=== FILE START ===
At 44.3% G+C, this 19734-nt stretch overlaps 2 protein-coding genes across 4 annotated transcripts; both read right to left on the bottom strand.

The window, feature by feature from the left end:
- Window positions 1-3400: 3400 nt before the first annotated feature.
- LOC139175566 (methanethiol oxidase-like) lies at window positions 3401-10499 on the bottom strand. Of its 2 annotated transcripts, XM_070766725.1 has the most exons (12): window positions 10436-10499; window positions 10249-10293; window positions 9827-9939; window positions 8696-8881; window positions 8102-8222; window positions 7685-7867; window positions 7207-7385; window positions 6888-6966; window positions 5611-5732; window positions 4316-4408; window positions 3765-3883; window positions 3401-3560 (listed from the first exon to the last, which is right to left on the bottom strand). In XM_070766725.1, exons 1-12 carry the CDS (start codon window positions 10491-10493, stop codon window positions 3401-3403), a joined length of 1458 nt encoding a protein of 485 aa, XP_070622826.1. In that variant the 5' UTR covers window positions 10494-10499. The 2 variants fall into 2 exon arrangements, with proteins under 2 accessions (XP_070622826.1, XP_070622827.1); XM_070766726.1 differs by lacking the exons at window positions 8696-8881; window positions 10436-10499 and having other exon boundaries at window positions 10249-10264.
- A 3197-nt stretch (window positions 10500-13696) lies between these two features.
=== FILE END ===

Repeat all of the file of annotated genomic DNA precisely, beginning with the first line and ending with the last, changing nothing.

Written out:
At 44.3% G+C, this 19734-nt stretch overlaps 2 protein-coding genes across 4 annotated transcripts; both read right to left on the bottom strand.

The window, feature by feature from the left end:
- Window positions 1-3400: 3400 nt before the first annotated feature.
- LOC139175566 (methanethiol oxidase-like) lies at window positions 3401-10499 on the bottom strand. Of its 2 annotated transcripts, XM_070766725.1 has the most exons (12): window positions 10436-10499; window positions 10249-10293; window positions 9827-9939; window positions 8696-8881; window positions 8102-8222; window positions 7685-7867; window positions 7207-7385; window positions 6888-6966; window positions 5611-5732; window positions 4316-4408; window positions 3765-3883; window positions 3401-3560 (listed from the first exon to the last, which is right to left on the bottom strand). In XM_070766725.1, exons 1-12 carry the CDS (start codon window positions 10491-10493, stop codon window positions 3401-3403), a joined length of 1458 nt encoding a protein of 485 aa, XP_070622826.1. In that variant the 5' UTR covers window positions 10494-10499. The 2 variants fall into 2 exon arrangements, with proteins under 2 accessions (XP_070622826.1, XP_070622827.1); XM_070766726.1 differs by lacking the exons at window positions 8696-8881; window positions 10436-10499 and having other exon boundaries at window positions 10249-10264.
- A 3197-nt stretch (window positions 10500-13696) lies between these two features.